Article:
Wired Pursuits

Posts Tagged ‘content marketing

Just watched a commercial for Domino’s pizza that made think about the impact of social media and online consumer comments on corporations. The commercial went something like this:

  • Domino’s holds an old fashioned, face-to-face, videotaped focus group.
  • A number of individuals in the focus group express their displeasure at Domino’s pizza – they basically say it sucks.
  • Domino’s reworks their entire pizza to address customer issues.
  • They go back to each person in the focus group (supposedly surprising them) and ask them their opinion of the new Domino’s pizza.

What’s interesting is that the commercial highlights the fact that Domino’s is responding to consumer criticism. Domino’s is making sure that everyone knows they are responsive. In fact, they have a whole site dedicated to their “Pizza Turnaround Documentary.

Years ago (prior to online social media) corporations would have just made the change and come out with a “new and improved” campaign.  I believe this new, “I’m listening” approach is a product of the new social world and the power that online social technology affords consumers.

Sure consumers have let their views be known to corporations and friends before, but nothing has been as powerful as the Internet for letting others know what you think. Corporations are recognizing that airing your dirty laundry is good for credibility and business.

Kudos to Domino’s for listening. And, kudos to social media for making them.

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­According to a recent study by MarketingSherpa, there seems to be a disconnect between what marketers feel is valuable to their buyers and what buyers say has value.  In order to determine what content had the most value, MarketingSherpa asked B2B buyers and B2B marketers to indicate which types of content they felt was worthy of registration.

Where they agreed:

  • Both marketers and buyers felt whitepapers still had the most value (assuming the content is good of course).
  • There was also agreement on the perceived value of analyst reports.  But that’s where the agreement ended.

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Where they disagreed:

  • Marketers placed a heavier value on demos, podcasts, and online videos than did their buyers.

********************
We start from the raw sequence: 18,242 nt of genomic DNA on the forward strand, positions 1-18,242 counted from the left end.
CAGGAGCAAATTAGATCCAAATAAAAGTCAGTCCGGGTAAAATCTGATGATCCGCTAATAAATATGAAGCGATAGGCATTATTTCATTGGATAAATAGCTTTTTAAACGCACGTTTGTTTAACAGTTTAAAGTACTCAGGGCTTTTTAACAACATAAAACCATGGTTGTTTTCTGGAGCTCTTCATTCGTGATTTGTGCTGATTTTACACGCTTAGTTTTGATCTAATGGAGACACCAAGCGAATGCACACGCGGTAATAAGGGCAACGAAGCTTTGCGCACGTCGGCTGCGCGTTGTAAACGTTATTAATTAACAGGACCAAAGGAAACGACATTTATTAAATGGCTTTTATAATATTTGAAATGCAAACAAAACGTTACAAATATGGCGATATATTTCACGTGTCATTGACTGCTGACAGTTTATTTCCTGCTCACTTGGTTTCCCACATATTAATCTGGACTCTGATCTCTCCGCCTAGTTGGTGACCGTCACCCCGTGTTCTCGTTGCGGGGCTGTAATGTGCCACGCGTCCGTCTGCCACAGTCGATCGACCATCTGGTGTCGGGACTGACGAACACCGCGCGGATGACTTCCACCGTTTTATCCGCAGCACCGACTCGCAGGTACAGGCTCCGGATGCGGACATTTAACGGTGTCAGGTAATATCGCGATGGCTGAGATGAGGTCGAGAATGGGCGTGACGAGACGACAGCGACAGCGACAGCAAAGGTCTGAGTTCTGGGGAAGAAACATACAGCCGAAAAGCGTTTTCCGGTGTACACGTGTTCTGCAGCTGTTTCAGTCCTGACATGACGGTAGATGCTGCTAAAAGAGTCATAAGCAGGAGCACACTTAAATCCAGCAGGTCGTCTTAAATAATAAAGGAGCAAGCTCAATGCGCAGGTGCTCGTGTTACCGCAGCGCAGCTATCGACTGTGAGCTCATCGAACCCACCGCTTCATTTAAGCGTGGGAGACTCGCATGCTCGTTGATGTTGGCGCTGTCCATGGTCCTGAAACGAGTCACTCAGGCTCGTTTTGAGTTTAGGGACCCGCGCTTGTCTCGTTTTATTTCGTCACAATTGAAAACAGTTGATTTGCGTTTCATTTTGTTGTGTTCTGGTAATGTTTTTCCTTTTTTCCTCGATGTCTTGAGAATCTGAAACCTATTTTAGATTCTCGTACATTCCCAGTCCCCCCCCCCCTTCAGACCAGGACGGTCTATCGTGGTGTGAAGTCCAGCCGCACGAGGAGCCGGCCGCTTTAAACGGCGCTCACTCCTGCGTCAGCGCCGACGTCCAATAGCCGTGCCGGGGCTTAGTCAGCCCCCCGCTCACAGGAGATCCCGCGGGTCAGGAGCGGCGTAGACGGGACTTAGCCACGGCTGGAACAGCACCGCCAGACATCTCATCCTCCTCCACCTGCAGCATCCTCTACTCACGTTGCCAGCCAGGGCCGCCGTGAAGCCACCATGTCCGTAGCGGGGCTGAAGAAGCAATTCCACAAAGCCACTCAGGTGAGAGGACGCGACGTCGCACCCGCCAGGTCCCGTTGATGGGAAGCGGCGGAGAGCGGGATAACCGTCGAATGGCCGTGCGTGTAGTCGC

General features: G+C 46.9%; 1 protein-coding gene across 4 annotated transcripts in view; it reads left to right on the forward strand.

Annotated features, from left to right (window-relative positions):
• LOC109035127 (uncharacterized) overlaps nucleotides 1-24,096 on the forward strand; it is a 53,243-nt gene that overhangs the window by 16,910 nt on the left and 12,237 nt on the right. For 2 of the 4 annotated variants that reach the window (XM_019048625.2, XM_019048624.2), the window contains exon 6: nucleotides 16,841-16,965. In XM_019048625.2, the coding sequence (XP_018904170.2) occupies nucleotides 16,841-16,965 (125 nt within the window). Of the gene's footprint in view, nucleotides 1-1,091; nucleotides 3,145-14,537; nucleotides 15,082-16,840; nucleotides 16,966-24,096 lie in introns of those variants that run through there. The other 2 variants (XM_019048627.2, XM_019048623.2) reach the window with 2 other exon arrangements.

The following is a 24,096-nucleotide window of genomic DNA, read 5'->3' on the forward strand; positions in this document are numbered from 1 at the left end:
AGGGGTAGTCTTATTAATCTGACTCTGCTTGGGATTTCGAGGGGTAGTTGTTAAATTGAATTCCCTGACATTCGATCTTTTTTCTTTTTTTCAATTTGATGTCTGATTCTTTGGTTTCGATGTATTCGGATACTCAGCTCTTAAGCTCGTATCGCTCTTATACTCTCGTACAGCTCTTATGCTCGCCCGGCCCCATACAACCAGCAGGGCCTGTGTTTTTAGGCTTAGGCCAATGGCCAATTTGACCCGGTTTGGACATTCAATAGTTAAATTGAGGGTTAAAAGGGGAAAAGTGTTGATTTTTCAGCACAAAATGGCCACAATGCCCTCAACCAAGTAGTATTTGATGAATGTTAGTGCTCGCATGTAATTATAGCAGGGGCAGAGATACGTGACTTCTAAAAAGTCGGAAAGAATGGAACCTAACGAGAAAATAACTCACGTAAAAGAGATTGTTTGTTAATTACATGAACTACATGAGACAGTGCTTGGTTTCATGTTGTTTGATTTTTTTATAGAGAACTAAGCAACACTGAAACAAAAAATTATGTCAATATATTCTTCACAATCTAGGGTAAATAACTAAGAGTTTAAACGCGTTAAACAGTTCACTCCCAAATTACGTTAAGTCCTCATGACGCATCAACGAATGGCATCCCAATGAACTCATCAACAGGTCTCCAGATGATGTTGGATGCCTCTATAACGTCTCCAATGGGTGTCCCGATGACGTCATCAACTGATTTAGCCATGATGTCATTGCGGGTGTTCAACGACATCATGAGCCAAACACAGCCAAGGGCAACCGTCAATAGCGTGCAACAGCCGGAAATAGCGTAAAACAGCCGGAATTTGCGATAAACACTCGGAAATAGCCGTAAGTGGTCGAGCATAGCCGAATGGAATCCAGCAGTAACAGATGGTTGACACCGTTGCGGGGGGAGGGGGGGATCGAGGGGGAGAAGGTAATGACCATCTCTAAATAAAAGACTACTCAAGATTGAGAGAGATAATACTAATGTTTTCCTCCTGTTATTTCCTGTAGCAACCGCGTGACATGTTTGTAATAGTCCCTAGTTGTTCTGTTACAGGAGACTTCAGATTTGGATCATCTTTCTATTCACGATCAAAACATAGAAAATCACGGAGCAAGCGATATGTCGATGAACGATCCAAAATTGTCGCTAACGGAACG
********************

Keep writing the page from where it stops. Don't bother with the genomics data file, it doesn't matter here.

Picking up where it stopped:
• Buyers placed a heavier value on case studies, product literature, and archived articles than their marketing counterparts.
  • One of the most striking differences was in the perceived value of demos, webcasts, and podcasts.

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So why the big differences?

It makes sense that marketers would place a heavy value on rich media assets like webcasts, podcasts, and videos because they tend to cost more and take more time to create than other types of content.  It may be that in marketers’ minds, their value can’t be detached from the time and effort it took to create them.

From the buyers’ perspective, they’re looking for information that helps them make an informed buying decision.  They want product details (e.g., literature), insights into why your solution is better (e.g., whitepapers), and comfort in hearing how others have succeeded using your solutions (e.g., case studies).

They also want to get a good idea of what your product does early on in the decision process (e.g., demos).  Since this is a key factor in helping them understand what you have to offer, they likely expect to have access without registration.

What does this mean for me?

The take away here isn’t that you should add registration for product literature and case studies (whitepapers yes).  Or, that podcasts and webcasts have no value.  Instead what’s revealing is the type of content B2B buyers value.

According to what they said, whitepapers, case studies, analyst reports, and product literature are at the top of their list (in that order).

Armed with that knowledge, take a fresh look at your site and your content from your buyer’s perspective.  Do you have what they want?  Is it easy to find?  Are you promoting the most valuable content across your site?

(Charts from MarketingSherpa, 2008-09 Business Technology Marketing Benchmark Guide).


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